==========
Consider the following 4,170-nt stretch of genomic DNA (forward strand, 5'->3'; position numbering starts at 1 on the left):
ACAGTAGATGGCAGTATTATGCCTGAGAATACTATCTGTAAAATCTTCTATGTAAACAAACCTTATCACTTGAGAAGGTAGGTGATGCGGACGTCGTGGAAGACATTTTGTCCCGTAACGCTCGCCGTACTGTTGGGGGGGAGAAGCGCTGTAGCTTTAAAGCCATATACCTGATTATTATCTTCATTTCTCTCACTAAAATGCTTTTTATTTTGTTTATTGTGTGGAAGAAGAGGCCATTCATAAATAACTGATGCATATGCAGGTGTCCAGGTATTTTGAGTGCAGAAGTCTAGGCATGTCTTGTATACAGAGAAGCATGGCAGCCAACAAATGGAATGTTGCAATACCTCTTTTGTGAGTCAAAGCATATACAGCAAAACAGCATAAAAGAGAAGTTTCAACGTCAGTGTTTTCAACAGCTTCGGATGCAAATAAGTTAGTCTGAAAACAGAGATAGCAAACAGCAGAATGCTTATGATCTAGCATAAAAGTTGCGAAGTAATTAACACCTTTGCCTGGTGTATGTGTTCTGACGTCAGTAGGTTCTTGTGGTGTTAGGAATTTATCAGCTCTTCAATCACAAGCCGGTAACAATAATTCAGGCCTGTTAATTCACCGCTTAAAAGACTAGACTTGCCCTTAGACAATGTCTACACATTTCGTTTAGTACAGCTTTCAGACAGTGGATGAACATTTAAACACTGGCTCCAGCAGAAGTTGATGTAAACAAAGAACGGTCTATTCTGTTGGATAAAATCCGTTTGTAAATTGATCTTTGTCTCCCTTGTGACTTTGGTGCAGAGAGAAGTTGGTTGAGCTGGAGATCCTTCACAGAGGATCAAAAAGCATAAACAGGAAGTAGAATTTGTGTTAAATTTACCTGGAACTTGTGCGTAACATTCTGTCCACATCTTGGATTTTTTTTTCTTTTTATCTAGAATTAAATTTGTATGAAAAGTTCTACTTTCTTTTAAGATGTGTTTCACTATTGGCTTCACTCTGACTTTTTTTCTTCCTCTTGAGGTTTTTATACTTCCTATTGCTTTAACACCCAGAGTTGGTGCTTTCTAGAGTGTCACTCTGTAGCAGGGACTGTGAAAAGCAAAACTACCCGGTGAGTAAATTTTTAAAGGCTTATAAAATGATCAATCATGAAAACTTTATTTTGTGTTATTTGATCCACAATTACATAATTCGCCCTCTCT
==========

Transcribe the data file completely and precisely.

Consider the following 4,170-nt stretch of genomic DNA (forward strand, 5'->3'; position numbering starts at 1 on the left):
ACAGTAGATGGCAGTATTATGCCTGAGAATACTATCTGTAAAATCTTCTATGTAAACAAACCTTATCACTTGAGAAGGTAGGTGATGCGGACGTCGTGGAAGACATTTTGTCCCGTAACGCTCGCCGTACTGTTGGGGGGGAGAAGCGCTGTAGCTTTAAAGCCATATACCTGATTATTATCTTCATTTCTCTCACTAAAATGCTTTTTATTTTGTTTATTGTGTGGAAGAAGAGGCCATTCATAAATAACTGATGCATATGCAGGTGTCCAGGTATTTTGAGTGCAGAAGTCTAGGCATGTCTTGTATACAGAGAAGCATGGCAGCCAACAAATGGAATGTTGCAATACCTCTTTTGTGAGTCAAAGCATATACAGCAAAACAGCATAAAAGAGAAGTTTCAACGTCAGTGTTTTCAACAGCTTCGGATGCAAATAAGTTAGTCTGAAAACAGAGATAGCAAACAGCAGAATGCTTATGATCTAGCATAAAAGTTGCGAAGTAATTAACACCTTTGCCTGGTGTATGTGTTCTGACGTCAGTAGGTTCTTGTGGTGTTAGGAATTTATCAGCTCTTCAATCACAAGCCGGTAACAATAATTCAGGCCTGTTAATTCACCGCTTAAAAGACTAGACTTGCCCTTAGACAATGTCTACACATTTCGTTTAGTACAGCTTTCAGACAGTGGATGAACATTTAAACACTGGCTCCAGCAGAAGTTGATGTAAACAAAGAACGGTCTATTCTGTTGGATAAAATCCGTTTGTAAATTGATCTTTGTCTCCCTTGTGACTTTGGTGCAGAGAGAAGTTGGTTGAGCTGGAGATCCTTCACAGAGGATCAAAAAGCATAAACAGGAAGTAGAATTTGTGTTAAATTTACCTGGAACTTGTGCGTAACATTCTGTCCACATCTTGGATTTTTTTTTCTTTTTATCTAGAATTAAATTTGTATGAAAAGTTCTACTTTCTTTTAAGATGTGTTTCACTATTGGCTTCACTCTGACTTTTTTTCTTCCTCTTGAGGTTTTTATACTTCCTATTGCTTTAACACCCAGAGTTGGTGCTTTCTAGAGTGTCACTCTGTAGCAGGGACTGTGAAAAGCAAAACTACCCGGTGAGTAAATTTTTAAAGGCTTATAAAATGATCAATCATGAAAACTTTATTTTGTGTTATTTGATCCACAATTACATAATTCGCCCTCTCT